SGMAGLEV and Railway Park is a museum that showcases the progress of high-speed railway technology. From successive generations of Tokai Shinkansen trains to old steam locomotives and conventional trains, there are 39 real trains in total that can be viewed here. Among them, you have to be sure to see the SGMAGLEV, which set the record for fastest train in the world. The exhibitions and basic principles of the trains are explained simply in an easy-to-understand manner. In the mini theater, you can have an experience mimicking what it is like to travel at speeds of 500 km/hr. The scenery around the Tokai Shinkansen line is recreated down to fine details in the Greatest Railway Diorama Room, one of the largest dioramas in Japan. Voice guides in 8 languages can be rented for 500 JPY.
Admission: 1,000 JPY/Adult, 500 JPY/Elementary to high school students, 200 JPY/Children 3 years old and over
Enjoy the Planetarium at Nagoya City Science Museum
The Nagoya City Science Museum is home to Brother Earth, the second largest planetarium in the world. The planetarium is located in an eye-catching spherical silver building within the centrally-located Shirakawa Park. The area inside the dome consists of a highly realistic recreation of limitless outer space. Mysteries of the universe such as astrology, astronomical phenomenons, space expansion, black holes, and more are explained via cutting-edge video projection technology. Other exhibitions in this huge complex include the Deep Freezing Lab, where you can experience temperatures as low as -30 C, Tornado Lab, which recreates a tornado, and many more.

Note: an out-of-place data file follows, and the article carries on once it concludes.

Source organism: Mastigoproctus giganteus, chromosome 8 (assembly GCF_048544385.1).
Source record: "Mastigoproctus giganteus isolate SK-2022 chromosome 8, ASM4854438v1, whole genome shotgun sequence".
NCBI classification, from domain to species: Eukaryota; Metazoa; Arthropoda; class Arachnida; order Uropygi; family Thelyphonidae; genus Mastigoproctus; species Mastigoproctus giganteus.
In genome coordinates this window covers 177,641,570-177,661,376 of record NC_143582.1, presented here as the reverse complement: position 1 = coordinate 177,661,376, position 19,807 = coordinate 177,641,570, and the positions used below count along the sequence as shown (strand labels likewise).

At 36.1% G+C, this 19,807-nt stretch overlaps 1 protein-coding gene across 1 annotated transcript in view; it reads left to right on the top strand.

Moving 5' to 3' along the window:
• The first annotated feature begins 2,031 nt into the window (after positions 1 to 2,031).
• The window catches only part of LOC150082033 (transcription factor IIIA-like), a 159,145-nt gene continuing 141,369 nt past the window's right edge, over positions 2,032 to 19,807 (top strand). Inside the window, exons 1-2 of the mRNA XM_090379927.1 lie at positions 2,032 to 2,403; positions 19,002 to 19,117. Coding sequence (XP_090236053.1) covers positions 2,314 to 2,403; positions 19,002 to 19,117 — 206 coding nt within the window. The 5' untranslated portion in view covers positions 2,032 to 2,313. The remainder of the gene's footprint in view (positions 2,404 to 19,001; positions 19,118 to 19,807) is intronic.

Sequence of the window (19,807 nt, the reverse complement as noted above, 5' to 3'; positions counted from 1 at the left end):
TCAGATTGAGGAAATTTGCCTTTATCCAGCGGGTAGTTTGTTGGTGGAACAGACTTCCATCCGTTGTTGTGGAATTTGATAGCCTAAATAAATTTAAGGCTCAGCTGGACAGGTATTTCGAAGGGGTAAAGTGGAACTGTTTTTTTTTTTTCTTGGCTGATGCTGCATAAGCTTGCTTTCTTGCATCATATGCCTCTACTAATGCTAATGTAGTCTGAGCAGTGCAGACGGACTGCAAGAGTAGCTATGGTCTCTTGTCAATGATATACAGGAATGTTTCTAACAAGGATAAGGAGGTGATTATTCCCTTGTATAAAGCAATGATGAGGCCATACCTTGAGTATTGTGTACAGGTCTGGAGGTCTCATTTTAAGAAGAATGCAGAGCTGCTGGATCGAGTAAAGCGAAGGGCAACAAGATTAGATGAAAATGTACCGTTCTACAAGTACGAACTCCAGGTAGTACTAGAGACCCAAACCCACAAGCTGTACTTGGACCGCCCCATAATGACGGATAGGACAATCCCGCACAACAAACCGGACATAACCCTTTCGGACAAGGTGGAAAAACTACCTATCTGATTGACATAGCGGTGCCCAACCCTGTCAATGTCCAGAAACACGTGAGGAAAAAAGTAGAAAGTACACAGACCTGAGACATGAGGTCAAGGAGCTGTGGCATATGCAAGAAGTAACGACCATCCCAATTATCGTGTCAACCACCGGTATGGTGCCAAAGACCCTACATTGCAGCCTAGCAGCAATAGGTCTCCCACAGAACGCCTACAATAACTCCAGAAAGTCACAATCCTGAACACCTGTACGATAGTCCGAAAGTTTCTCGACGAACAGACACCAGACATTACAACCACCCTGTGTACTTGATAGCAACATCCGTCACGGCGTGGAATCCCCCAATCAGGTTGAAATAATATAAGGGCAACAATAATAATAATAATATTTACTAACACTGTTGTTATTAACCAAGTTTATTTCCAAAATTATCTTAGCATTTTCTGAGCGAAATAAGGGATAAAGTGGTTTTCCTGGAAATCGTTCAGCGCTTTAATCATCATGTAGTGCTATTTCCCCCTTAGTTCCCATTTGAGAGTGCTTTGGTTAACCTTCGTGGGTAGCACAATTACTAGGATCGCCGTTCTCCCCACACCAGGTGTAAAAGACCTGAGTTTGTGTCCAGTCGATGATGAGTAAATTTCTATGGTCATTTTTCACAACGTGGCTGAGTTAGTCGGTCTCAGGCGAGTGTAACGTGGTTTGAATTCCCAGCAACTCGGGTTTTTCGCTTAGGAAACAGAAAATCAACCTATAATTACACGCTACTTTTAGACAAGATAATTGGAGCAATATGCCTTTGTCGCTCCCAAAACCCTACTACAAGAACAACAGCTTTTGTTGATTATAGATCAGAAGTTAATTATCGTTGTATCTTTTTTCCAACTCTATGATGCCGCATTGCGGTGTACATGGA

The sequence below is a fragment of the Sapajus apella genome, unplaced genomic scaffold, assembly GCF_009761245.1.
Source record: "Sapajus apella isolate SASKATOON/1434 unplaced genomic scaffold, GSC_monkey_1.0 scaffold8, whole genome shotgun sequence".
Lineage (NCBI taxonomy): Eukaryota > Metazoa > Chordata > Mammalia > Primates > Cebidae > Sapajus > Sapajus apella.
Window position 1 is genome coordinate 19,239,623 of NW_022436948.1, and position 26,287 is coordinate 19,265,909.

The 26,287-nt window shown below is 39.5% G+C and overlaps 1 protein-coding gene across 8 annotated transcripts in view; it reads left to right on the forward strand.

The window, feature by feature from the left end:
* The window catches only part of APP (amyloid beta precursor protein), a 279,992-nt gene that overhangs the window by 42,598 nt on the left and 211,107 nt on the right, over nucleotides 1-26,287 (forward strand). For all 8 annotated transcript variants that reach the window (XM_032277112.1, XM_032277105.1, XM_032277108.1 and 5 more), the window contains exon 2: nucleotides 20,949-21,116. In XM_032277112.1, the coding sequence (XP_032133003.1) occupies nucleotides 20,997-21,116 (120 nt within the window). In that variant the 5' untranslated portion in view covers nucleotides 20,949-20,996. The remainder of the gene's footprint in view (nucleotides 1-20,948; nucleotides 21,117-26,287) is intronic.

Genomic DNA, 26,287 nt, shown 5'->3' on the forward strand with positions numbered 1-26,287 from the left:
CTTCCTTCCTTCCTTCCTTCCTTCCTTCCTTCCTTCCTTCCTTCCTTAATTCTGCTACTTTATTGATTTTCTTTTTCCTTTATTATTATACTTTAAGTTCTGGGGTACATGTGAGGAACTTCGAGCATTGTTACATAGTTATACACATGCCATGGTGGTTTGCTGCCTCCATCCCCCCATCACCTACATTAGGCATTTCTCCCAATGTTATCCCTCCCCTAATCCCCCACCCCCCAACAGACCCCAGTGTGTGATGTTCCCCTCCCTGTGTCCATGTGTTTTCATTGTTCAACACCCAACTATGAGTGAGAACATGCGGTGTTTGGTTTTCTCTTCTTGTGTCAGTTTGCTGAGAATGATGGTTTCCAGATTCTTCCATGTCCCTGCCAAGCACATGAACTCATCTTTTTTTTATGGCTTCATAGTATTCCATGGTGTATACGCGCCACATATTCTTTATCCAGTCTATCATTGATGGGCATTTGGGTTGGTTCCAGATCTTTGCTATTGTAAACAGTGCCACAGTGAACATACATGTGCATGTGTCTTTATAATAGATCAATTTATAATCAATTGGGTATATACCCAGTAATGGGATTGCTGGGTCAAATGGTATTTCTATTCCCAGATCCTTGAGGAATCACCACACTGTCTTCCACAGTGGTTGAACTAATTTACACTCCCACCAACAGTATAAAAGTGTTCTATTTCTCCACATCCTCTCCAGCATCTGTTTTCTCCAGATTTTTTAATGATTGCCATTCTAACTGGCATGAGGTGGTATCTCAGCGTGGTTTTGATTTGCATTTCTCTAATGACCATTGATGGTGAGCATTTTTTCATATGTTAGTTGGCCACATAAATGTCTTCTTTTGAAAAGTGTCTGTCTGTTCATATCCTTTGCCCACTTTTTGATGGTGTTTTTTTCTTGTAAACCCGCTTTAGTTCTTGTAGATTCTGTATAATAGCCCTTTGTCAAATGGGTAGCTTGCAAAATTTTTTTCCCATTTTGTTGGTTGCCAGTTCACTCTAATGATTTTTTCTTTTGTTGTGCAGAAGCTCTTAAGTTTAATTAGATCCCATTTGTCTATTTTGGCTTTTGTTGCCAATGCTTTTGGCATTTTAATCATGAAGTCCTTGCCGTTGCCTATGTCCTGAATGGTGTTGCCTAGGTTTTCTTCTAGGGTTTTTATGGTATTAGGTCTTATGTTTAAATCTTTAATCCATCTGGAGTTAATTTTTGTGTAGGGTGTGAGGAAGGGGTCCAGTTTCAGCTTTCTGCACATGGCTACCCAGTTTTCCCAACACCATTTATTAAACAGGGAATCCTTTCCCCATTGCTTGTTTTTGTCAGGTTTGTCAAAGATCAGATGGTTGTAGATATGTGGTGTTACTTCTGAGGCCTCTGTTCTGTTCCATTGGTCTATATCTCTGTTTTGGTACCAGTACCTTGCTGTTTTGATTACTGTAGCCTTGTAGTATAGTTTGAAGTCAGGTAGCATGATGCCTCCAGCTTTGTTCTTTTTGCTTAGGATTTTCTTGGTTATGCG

Admission (Exhibition Room + Planetarium): 800 JPY/Adult, 500 JPY/University and high school students
See the Giant Tree "Okusu" at Atsuta Shrine
Atsuta Shrine was constructed over 1,900 years ago and is one of the most revered shrines in all of Japan. The shrine precincts have a still, quiet atmosphere, and are full of trees that are several hundred years old. Many of the trees are kusunoki (camphor), and there is one in particular that really stands out for its impressive appearance: a tree called Okusu that is located to the north of the temizuya (place for ritual cleansing of the hands and mouth when visiting a shrine). It is said that Okusu is over 1000 years old! The main building of the shrine is devoted to the veneration of Atsuta-no-Okami. This deity is Amaterasu-Omikami as represented by the sword Kusanagi-no-Tsurugi, one of the Three Sacred Treasures that represent Japanese imperial succession. It is said that kami (Shinto deities) inhabit all things in nature, and this particular kami is known as the most famous of all the Shinto deities which number over 8 million.
View the Illuminated Fall Foliage at Shirotori Garden
If you visit Nagoya in the fall, you must visit Shirotori Garden, which is famous for its autumn foliage. This Japanese-style garden depicts the scene of a stream flowing from the mountain, through a valley, and into the ocean, and is a place where you can fully enjoy the beauty of nature. The scenery can be enjoyed even more in the period from the end of November until the beginning of December, when momiji (Japanese maple) and dodan-tsutsuji (Enkianthus perulatus) trees turn a bright red. The night-time illumination is something you have to see at least once! The illuminated trees are reflected on the surface of the pond, creating a mystical scene. The silhouette of the trees affixed with cone-shaped rope structures called "yukitsuri" that keep the branches breaking from piling snow is also quite stunning.
Admission: 300 JPY/Adult (High school students and over), Free/Middle school students and under
Buy Souvenirs at JR Nagoya Takashimaya
If you're looking for souvenirs, JR Nagoya Takashimaya is a convenient place to go as it is directly connected to Nagoya Station. In the "Taste of Tokai" section in the foodstuffs area on basement floor B1, you can find a huge collection of delicious delicacies from the Tokai region as well as Nagoya souvenirs. You must also visit shops like the hand towel specialty store Kamawanu Nagoya Branch on the 11th floor and and Yu Nakagawa, a store that sells items made with a mix of traditional Japanese and modern textiles. There are duty-free counters on the 1st and 3rd floors, and the 3rd floor has a currency exchange machine as well.